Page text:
From early romanticism to more recent post-structuralist and post-colonial studies, all the possibilities and impossibilities that are inherent in translation have fueled debate about authorship, intent, readership, functional equivalence, world view, the building of national literatures, power differentials, ethics, and gender issues—among many others. And, of course, about the nature of “meaning,” as the alleged sole legal tender of “all things translation.” Translation has less often been scrutinized as a form of rhetorical transaction: fundamentally, all translations are attempts, in and of themselves, to persuade their readership about some degree of correspondence with their source. However, the relationship between Translation and Rhetoric surpasses this ontological threshold of persuasion and metatextual transcendence in a far more sophisticated way, exceeding also the sheer plane of textual mechanics. This paper seeks to demonstrate how a systematic inclusion of rhetoric-centered approaches in Translation Studies, and vice versa, would cross-fertilize not just those two fields, but how it also would help to shed light on some areas where a monolingual focus has all too often imposed significant limitations to progress. It will also provide a quick overview of what I define as a “Rhetoric of Meaning in Translation Studies,” and will also explore how the study of rhetorical correspondence at the micro level in source and target languages and texts may be substantially hindered by significant structural disparities at the macro level that may have not been systematically or successfully incorporated in the wider theoretical framework of Translation Studies.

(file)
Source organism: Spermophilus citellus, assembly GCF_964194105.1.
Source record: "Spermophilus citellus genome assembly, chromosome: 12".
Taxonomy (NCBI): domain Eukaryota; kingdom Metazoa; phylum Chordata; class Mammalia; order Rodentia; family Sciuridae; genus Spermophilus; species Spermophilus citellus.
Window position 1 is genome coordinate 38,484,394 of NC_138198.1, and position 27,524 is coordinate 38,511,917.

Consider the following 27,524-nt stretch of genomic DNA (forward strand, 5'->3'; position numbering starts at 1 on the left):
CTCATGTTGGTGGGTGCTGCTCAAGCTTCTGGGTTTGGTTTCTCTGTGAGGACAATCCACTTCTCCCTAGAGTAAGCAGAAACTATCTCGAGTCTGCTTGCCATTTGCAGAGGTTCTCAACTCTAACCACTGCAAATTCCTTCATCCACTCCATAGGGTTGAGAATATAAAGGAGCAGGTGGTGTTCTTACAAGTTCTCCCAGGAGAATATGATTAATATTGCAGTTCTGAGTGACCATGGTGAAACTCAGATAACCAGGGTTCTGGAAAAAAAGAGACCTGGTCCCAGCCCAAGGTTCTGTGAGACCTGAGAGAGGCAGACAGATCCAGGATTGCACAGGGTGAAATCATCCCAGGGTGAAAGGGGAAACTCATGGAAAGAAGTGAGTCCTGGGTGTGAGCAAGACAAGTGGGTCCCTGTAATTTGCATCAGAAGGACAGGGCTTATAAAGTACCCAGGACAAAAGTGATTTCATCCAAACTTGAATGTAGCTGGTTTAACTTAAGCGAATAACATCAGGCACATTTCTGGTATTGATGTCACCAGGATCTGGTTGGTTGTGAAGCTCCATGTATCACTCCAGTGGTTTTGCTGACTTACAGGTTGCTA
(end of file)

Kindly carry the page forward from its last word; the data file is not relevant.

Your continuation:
Translation and Rhetoric, Compared Rhetoric, World View, Rhetorical Maps, Compared Deviations, LCC, HCC, meaning
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